Secondary Social Networks
Where to spend your hard earned money is always a hard decision. For a business owner, knowing where to invest your marketing dollars can be even harder. TV, Radio, Newspaper, and Internet all have advantages and disadvantages. But, one thing is for sure, when free marketing opportunities present themselves, small businesses need to take advantage as much as possible. This is why social media makes so much sense. While most businesses do well to focus on Facebook and Twitter, there are numerous other social media networks that do need to have a little face time as well. Social media sites such as Yelp, FourSquare, Google Places, and UrbanSpoon allow for your business to be listed in a common directory from which users can search and find results based on filterable criteria. End users are able to search for businesses based on any number of criteria and narrow down to a single business.
The number one site for recommendations and business listings is Yelp. Although typically targeted to retail businesses, it is essential that you add your business regardless of what you sell. People search for products, services, and all other types of items via the Yelp website and their mobile applications. Yelp also sells access to its local data to other players who use it in their applications – For instance, Apple uses Yelp data when someone searches for local restaurants and businesses via its “Siri” service. FourSquare is another major competitor in this field. One major difference from Yelp is that FourSquare allows for more social interaction between end users and the business. Users are able to “check-in” at your business and share, with their friends, their opinion of their visit. Business owners can create incentives for checking in at the shops with configurable reward levels.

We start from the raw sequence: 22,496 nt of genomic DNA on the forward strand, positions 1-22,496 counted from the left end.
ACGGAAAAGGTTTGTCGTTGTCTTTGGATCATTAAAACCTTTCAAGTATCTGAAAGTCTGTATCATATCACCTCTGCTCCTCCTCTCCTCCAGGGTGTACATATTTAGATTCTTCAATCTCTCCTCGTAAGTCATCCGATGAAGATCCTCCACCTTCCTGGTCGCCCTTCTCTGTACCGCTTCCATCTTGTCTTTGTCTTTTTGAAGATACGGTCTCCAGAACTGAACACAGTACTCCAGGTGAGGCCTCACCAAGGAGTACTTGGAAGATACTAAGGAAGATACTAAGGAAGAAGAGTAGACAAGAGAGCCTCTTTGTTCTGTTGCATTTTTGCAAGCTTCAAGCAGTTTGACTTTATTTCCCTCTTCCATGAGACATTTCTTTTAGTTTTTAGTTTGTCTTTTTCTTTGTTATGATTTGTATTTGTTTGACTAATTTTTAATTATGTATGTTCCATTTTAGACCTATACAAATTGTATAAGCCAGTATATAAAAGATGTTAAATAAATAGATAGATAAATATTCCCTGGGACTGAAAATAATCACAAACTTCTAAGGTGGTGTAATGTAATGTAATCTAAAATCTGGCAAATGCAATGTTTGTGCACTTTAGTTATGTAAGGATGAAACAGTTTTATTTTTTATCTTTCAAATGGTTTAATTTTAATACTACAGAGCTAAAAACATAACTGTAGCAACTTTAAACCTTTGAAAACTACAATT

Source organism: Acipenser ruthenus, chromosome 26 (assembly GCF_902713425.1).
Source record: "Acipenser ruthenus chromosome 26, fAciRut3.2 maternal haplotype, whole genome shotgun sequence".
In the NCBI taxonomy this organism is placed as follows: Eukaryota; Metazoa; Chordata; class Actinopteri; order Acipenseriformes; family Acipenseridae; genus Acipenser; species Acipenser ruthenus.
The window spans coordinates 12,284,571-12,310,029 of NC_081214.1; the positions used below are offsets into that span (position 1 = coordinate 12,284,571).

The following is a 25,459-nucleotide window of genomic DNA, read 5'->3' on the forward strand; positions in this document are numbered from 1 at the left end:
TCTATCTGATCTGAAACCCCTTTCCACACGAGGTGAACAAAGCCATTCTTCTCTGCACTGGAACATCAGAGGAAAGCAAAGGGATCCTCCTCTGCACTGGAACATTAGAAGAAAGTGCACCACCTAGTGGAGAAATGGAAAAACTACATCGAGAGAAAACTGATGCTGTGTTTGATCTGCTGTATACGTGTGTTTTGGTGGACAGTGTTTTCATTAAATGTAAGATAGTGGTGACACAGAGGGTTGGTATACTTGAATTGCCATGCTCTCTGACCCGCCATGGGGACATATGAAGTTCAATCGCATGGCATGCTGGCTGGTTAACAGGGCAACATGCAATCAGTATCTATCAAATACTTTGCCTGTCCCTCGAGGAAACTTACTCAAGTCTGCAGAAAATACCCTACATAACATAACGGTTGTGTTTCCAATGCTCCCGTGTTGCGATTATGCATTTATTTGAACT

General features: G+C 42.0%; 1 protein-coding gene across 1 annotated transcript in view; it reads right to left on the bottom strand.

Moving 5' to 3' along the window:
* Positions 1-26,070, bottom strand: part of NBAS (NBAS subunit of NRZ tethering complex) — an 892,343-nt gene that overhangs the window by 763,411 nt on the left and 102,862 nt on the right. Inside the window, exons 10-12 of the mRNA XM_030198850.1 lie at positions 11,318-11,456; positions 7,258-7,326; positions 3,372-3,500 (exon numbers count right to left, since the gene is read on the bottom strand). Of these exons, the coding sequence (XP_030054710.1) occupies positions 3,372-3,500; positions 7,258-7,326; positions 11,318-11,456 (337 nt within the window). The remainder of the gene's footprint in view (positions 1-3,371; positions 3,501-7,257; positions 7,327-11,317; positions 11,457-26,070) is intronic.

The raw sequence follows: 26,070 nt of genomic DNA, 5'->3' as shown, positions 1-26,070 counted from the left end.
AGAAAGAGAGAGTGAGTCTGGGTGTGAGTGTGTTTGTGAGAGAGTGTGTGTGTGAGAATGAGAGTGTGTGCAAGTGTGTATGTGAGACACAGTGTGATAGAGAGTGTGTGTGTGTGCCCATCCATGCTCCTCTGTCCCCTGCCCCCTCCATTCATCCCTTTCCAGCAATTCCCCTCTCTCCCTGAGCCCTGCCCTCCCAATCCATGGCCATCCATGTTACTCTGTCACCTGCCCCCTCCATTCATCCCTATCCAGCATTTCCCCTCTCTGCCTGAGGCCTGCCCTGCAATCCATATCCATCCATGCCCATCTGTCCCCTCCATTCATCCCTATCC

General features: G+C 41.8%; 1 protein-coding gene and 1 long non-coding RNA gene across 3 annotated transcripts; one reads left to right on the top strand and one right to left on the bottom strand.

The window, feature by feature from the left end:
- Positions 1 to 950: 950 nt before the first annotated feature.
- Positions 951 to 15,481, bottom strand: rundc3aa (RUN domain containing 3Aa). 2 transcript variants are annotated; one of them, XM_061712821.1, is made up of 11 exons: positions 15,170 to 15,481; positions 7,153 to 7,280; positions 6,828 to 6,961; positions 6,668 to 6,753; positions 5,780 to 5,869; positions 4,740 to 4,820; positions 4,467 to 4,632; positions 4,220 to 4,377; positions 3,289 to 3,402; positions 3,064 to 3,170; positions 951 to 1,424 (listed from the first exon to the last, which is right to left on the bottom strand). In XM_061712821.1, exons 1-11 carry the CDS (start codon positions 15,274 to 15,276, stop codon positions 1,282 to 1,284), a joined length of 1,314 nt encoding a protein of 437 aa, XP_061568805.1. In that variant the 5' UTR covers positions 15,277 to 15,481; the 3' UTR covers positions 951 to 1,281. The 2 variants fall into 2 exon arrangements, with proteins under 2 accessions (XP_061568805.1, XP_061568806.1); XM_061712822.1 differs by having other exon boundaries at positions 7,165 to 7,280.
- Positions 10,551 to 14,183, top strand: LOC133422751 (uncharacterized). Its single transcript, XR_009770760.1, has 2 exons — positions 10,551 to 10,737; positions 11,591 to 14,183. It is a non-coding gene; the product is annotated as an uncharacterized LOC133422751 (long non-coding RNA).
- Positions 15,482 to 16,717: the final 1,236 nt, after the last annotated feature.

A relatively new player called Belly, focused on restaurants and eateries, recently made it appearance in Lufkin as well. With Belly, you scan a special code each time you visit and, after a few visits, you can earn free stuff. Google and Microsoft also have competing local search businesses. Google has Places and Bing has the Bing Business Portal. Each service allows for you to “claim” your business and create a profile. This profile is visible to users who utilize their search tools at Google.com and Bing.com. Profiles can include pictures, addresses, business hours, and contact information. Specialty sites are also important to focus on if they are in your niche. For instance, all restaurants and food services need to add a profile to UrbanSpoon.com. This website allows users to leave feedback and ratings about your business. You will want to read these reviews and respond when appropriate.
Another popular site for very niche services is Angie’s List. This site allows for service professionals to create a profile and allow people to recommend and rate their offerings. Although it is important to focus your advertising time and dollars on the most effective tools, it is essential that you take advantage of these free tools that people use on a daily basis.
Whether you manage all of these social sites on your own, or utilize a social media management company, it is essential that you check in and ensure that your profile is up-to-date on a regular basis – bi-weekly is usually sufficient. Comments and ratings made via these sites are typically emailed to the address registered and can be handled on a case by case basis. By creating profiles at these social media sites, you increase the likelihood that your business will be found and, in turn, greatly increase sales.